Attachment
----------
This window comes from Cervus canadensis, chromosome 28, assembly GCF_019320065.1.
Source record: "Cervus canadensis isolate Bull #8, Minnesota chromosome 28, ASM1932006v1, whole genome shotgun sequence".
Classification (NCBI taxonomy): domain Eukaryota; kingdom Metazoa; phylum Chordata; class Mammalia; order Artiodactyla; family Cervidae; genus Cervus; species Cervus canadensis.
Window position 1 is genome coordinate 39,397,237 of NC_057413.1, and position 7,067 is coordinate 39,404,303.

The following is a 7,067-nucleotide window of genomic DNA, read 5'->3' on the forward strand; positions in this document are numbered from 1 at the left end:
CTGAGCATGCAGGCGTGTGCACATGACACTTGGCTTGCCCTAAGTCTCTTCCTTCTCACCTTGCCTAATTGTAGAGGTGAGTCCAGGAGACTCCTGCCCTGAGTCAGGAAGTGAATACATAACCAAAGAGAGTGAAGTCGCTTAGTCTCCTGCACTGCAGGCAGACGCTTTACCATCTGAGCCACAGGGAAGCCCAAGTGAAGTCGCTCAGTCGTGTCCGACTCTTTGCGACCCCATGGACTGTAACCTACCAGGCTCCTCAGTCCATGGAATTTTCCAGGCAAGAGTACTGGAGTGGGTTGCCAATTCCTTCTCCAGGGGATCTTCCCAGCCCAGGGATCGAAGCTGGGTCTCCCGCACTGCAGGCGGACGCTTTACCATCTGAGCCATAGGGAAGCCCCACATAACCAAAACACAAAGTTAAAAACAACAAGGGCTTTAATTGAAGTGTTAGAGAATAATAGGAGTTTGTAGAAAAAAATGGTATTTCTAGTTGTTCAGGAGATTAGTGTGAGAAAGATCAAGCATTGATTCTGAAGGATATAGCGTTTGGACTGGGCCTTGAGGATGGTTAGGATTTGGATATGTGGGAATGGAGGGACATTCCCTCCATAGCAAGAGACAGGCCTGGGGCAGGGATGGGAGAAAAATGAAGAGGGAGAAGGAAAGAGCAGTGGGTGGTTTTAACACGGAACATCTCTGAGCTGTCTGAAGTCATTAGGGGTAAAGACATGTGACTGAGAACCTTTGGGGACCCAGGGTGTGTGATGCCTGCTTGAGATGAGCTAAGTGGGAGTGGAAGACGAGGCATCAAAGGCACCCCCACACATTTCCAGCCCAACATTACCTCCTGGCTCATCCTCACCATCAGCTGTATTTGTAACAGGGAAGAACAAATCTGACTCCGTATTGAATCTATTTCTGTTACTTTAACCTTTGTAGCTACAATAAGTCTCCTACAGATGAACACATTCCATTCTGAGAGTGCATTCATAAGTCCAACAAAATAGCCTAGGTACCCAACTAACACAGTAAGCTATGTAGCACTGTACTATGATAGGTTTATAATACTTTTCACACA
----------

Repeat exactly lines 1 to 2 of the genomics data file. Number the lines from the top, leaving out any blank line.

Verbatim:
This window comes from Cervus canadensis, chromosome 28, assembly GCF_019320065.1.
Source record: "Cervus canadensis isolate Bull #8, Minnesota chromosome 28, ASM1932006v1, whole genome shotgun sequence".